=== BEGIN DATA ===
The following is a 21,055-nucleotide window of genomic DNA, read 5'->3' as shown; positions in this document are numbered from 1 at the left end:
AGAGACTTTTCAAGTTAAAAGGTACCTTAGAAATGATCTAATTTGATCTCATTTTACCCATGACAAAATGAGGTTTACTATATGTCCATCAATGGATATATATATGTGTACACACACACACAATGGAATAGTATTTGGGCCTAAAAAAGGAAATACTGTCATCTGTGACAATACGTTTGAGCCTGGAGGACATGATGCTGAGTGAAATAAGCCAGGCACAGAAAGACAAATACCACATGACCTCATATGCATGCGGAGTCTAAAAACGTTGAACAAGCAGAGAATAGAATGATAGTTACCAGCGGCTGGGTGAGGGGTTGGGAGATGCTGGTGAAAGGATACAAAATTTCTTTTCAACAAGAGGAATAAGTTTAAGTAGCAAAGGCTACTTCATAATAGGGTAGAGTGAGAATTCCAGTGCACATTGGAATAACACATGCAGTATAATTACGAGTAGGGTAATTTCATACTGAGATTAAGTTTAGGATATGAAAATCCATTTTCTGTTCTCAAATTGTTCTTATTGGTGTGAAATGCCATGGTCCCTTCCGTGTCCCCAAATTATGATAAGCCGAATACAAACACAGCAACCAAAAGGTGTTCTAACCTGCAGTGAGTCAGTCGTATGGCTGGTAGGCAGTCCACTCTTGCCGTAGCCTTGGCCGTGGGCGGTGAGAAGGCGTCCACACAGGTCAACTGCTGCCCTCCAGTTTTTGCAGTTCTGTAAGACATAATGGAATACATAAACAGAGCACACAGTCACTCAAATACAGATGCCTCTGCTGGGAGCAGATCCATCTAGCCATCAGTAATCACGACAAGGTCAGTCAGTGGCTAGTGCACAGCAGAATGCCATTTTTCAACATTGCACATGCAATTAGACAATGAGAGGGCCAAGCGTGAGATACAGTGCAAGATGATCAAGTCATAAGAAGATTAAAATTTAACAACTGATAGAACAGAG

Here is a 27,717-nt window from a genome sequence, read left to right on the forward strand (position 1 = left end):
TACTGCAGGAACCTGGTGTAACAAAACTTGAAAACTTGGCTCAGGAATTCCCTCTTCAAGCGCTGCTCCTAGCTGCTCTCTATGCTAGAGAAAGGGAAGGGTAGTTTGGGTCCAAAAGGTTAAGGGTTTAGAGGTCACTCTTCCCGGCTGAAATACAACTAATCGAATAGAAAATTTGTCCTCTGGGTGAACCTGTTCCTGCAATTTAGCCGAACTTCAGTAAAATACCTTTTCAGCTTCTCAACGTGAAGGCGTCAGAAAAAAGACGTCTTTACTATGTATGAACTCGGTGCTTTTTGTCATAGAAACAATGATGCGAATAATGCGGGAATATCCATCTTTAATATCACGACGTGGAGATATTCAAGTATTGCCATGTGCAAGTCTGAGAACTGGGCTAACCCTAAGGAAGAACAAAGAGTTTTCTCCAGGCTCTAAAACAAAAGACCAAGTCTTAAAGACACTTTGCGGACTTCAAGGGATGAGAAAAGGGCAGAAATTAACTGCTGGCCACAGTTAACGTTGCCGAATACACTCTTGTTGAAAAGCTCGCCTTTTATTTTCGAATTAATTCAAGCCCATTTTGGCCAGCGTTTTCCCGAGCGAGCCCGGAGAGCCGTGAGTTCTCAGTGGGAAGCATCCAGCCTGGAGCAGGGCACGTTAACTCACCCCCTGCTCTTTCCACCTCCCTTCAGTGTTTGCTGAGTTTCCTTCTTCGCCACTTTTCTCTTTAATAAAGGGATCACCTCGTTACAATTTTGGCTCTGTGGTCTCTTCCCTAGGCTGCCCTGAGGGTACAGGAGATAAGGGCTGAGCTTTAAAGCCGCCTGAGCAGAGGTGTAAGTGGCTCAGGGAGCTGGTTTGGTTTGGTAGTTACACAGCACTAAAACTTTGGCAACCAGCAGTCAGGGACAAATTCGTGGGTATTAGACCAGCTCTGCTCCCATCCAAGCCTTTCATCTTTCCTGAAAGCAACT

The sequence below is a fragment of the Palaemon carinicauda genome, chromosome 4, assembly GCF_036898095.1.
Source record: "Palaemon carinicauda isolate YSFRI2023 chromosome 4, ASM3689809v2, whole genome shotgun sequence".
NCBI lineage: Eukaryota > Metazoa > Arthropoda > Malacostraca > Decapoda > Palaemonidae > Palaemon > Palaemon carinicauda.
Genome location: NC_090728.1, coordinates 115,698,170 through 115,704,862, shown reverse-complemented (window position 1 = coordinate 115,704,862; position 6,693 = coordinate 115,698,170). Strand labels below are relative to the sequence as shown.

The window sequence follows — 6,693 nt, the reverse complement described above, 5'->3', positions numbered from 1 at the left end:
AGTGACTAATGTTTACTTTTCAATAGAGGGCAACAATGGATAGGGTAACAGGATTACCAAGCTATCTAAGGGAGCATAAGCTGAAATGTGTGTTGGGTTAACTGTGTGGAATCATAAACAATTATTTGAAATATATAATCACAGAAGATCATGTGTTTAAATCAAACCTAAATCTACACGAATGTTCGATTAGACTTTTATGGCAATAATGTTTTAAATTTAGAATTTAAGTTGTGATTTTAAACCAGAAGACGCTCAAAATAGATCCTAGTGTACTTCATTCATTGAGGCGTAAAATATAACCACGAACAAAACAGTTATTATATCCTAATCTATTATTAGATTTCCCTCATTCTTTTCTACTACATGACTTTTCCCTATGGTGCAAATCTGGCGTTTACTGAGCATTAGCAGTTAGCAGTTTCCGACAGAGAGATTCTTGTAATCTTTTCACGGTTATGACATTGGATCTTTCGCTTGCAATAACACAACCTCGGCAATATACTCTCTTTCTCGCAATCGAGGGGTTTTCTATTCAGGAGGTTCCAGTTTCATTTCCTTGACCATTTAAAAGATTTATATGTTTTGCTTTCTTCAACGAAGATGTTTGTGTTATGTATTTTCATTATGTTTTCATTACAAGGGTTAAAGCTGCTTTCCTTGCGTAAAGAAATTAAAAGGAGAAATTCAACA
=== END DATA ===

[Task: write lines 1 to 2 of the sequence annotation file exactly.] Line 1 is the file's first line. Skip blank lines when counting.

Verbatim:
The following is a 21,055-nucleotide window of genomic DNA, read 5'->3' as shown; positions in this document are numbered from 1 at the left end:
AGAGACTTTTCAAGTTAAAAGGTACCTTAGAAATGATCTAATTTGATCTCATTTTACCCATGACAAAATGAGGTTTACTATATGTCCATCAATGGATATATATATGTGTACACACACACACAATGGAATAGTATTTGGGCCTAAAAAAGGAAATACTGTCATCTGTGACAATACGTTTGAGCCTGGAGGACATGATGCTGAGTGAAATAAGCCAGGCACAGAAAGACAAATACCACATGACCTCATATGCATGCGGAGTCTAAAAACGTTGAACAAGCAGAGAATAGAATGATAGTTACCAGCGGCTGGGTGAGGGGTTGGGAGATGCTGGTGAAAGGATACAAAATTTCTTTTCAACAAGAGGAATAAGTTTAAGTAGCAAAGGCTACTTCATAATAGGGTAGAGTGAGAATTCCAGTGCACATTGGAATAACACATGCAGTATAATTACGAGTAGGGTAATTTCATACTGAGATTAAGTTTAGGATATGAAAATCCATTTTCTGTTCTCAAATTGTTCTTATTGGTGTGAAATGCCATGGTCCCTTCCGTGTCCCCAAATTATGATAAGCCGAATACAAACACAGCAACCAAAAGGTGTTCTAACCTGCAGTGAGTCAGTCGTATGGCTGGTAGGCAGTCCACTCTTGCCGTAGCCTTGGCCGTGGGCGGTGAGAAGGCGTCCACACAGGTCAACTGCTGCCCTCCAGTTTTTGCAGTTCTGTAAGACATAATGGAATACATAAACAGAGCACACAGTCACTCAAATACAGATGCCTCTGCTGGGAGCAGATCCATCTAGCCATCAGTAATCACGACAAGGTCAGTCAGTGGCTAGTGCACAGCAGAATGCCATTTTTCAACATTGCACATGCAATTAGACAATGAGAGGGCCAAGCGTGAGATACAGTGCAAGATGATCAAGTCATAAGAAGATTAAAATTTAACAACTGATAGAACAGAG